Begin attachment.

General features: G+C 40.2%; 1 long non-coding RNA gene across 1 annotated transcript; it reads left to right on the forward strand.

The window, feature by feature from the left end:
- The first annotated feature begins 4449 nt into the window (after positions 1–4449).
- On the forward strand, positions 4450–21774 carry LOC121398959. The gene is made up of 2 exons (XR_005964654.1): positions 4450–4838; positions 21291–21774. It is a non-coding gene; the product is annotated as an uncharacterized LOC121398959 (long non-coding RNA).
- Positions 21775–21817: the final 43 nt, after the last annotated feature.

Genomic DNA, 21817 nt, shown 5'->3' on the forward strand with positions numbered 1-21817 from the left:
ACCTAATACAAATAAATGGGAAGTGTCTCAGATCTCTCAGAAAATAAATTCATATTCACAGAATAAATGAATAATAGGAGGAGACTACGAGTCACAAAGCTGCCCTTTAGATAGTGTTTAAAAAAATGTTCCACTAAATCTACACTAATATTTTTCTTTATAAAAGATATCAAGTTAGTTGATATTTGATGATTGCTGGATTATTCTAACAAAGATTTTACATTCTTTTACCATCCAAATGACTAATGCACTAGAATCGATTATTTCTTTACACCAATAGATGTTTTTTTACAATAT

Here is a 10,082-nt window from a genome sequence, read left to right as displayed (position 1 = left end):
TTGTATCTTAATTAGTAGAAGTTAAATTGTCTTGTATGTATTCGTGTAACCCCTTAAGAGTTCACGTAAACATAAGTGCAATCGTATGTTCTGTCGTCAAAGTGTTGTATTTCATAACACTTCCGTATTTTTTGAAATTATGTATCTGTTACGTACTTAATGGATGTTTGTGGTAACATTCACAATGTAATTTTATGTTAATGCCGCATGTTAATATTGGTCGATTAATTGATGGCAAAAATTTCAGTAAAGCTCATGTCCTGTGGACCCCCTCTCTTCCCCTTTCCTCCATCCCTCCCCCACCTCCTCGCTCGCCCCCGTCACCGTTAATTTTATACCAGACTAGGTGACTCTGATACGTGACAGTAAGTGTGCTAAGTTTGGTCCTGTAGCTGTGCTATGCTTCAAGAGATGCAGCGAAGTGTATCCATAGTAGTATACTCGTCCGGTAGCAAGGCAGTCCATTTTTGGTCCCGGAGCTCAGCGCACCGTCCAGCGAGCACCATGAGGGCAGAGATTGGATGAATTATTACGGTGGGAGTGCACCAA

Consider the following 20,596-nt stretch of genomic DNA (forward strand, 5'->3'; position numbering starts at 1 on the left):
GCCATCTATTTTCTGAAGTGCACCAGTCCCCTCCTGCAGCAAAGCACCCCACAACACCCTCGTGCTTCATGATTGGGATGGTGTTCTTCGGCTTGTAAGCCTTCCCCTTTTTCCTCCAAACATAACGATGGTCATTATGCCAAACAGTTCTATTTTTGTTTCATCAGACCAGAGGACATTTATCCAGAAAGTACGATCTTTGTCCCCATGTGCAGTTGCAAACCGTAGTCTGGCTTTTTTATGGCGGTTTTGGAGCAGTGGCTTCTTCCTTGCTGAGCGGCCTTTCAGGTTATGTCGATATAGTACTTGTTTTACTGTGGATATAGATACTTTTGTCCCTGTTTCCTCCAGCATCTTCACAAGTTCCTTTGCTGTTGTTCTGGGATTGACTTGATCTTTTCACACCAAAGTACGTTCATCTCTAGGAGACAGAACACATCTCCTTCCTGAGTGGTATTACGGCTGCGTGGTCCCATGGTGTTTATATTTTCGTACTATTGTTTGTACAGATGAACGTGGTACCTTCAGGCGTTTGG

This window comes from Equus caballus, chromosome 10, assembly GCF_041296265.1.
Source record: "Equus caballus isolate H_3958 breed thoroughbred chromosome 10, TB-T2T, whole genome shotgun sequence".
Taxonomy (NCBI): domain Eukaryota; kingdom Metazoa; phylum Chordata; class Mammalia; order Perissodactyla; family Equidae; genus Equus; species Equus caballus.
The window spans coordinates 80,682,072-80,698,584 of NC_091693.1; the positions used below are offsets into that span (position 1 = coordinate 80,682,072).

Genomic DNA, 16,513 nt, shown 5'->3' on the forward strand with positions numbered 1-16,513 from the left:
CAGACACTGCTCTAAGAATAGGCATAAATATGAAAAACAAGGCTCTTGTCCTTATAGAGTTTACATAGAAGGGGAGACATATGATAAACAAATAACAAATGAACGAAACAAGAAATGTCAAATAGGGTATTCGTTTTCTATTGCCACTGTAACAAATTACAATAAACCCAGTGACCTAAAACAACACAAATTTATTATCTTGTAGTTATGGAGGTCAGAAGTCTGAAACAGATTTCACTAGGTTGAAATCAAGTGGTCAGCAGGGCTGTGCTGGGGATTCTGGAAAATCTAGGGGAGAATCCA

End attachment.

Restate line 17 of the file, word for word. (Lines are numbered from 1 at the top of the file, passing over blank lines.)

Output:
CAGACACTGCTCTAAGAATAGGCATAAATATGAAAAACAAGGCTCTTGTCCTTATAGAGTTTACATAGAAGGGGAGACATATGATAAACAAATAACAAATGAACGAAACAAGAAATGTCAAATAGGGTATTCGTTTTCTATTGCCACTGTAACAAATTACAATAAACCCAGTGACCTAAAACAACACAAATTTATTATCTTGTAGTTATGGAGGTCAGAAGTCTGAAACAGATTTCACTAGGTTGAAATCAAGTGGTCAGCAGGGCTGTGCTGGGGATTCTGGAAAATCTAGGGGAGAATCCA